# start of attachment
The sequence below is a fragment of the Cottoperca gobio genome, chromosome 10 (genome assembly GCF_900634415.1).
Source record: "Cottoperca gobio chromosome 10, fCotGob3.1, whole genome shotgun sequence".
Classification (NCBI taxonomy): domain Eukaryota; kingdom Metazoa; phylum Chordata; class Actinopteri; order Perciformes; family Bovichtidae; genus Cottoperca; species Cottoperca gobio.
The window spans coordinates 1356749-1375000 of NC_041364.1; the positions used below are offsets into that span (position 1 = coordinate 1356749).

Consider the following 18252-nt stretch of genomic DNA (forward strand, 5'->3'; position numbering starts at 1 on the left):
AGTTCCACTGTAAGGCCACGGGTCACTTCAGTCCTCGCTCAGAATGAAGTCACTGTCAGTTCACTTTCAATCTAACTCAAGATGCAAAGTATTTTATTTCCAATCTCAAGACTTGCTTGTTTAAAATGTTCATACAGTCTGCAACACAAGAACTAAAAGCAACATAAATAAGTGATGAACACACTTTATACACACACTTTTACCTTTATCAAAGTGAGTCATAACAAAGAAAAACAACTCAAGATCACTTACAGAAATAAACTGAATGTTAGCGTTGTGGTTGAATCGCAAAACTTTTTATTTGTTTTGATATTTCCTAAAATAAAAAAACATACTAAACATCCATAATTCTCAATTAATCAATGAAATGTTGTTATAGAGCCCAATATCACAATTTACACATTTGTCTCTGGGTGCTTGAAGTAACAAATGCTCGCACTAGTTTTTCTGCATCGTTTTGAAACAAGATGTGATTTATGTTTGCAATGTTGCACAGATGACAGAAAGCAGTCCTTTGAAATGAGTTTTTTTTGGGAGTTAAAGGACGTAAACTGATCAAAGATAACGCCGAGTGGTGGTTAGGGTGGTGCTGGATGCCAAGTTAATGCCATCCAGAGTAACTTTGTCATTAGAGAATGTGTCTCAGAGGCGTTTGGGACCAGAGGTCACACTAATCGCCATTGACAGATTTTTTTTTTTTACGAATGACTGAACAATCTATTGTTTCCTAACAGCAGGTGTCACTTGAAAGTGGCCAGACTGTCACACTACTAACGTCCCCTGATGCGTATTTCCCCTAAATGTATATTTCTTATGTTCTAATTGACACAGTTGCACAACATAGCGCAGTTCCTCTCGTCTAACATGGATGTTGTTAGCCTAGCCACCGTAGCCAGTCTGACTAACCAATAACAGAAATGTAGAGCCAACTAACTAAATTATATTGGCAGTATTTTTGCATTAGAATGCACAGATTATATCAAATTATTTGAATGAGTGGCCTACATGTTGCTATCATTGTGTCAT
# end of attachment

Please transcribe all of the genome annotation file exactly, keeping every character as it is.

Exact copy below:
The sequence below is a fragment of the Cottoperca gobio genome, chromosome 10 (genome assembly GCF_900634415.1).
Source record: "Cottoperca gobio chromosome 10, fCotGob3.1, whole genome shotgun sequence".
Classification (NCBI taxonomy): domain Eukaryota; kingdom Metazoa; phylum Chordata; class Actinopteri; order Perciformes; family Bovichtidae; genus Cottoperca; species Cottoperca gobio.
The window spans coordinates 1356749-1375000 of NC_041364.1; the positions used below are offsets into that span (position 1 = coordinate 1356749).

Consider the following 18252-nt stretch of genomic DNA (forward strand, 5'->3'; position numbering starts at 1 on the left):
AGTTCCACTGTAAGGCCACGGGTCACTTCAGTCCTCGCTCAGAATGAAGTCACTGTCAGTTCACTTTCAATCTAACTCAAGATGCAAAGTATTTTATTTCCAATCTCAAGACTTGCTTGTTTAAAATGTTCATACAGTCTGCAACACAAGAACTAAAAGCAACATAAATAAGTGATGAACACACTTTATACACACACTTTTACCTTTATCAAAGTGAGTCATAACAAAGAAAAACAACTCAAGATCACTTACAGAAATAAACTGAATGTTAGCGTTGTGGTTGAATCGCAAAACTTTTTATTTGTTTTGATATTTCCTAAAATAAAAAAACATACTAAACATCCATAATTCTCAATTAATCAATGAAATGTTGTTATAGAGCCCAATATCACAATTTACACATTTGTCTCTGGGTGCTTGAAGTAACAAATGCTCGCACTAGTTTTTCTGCATCGTTTTGAAACAAGATGTGATTTATGTTTGCAATGTTGCACAGATGACAGAAAGCAGTCCTTTGAAATGAGTTTTTTTTGGGAGTTAAAGGACGTAAACTGATCAAAGATAACGCCGAGTGGTGGTTAGGGTGGTGCTGGATGCCAAGTTAATGCCATCCAGAGTAACTTTGTCATTAGAGAATGTGTCTCAGAGGCGTTTGGGACCAGAGGTCACACTAATCGCCATTGACAGATTTTTTTTTTTTACGAATGACTGAACAATCTATTGTTTCCTAACAGCAGGTGTCACTTGAAAGTGGCCAGACTGTCACACTACTAACGTCCCCTGATGCGTATTTCCCCTAAATGTATATTTCTTATGTTCTAATTGACACAGTTGCACAACATAGCGCAGTTCCTCTCGTCTAACATGGATGTTGTTAGCCTAGCCACCGTAGCCAGTCTGACTAACCAATAACAGAAATGTAGAGCCAACTAACTAAATTATATTGGCAGTATTTTTGCATTAGAATGCACAGATTATATCAAATTATTTGAATGAGTGGCCTACATGTTGCTATCATTGTGTCAT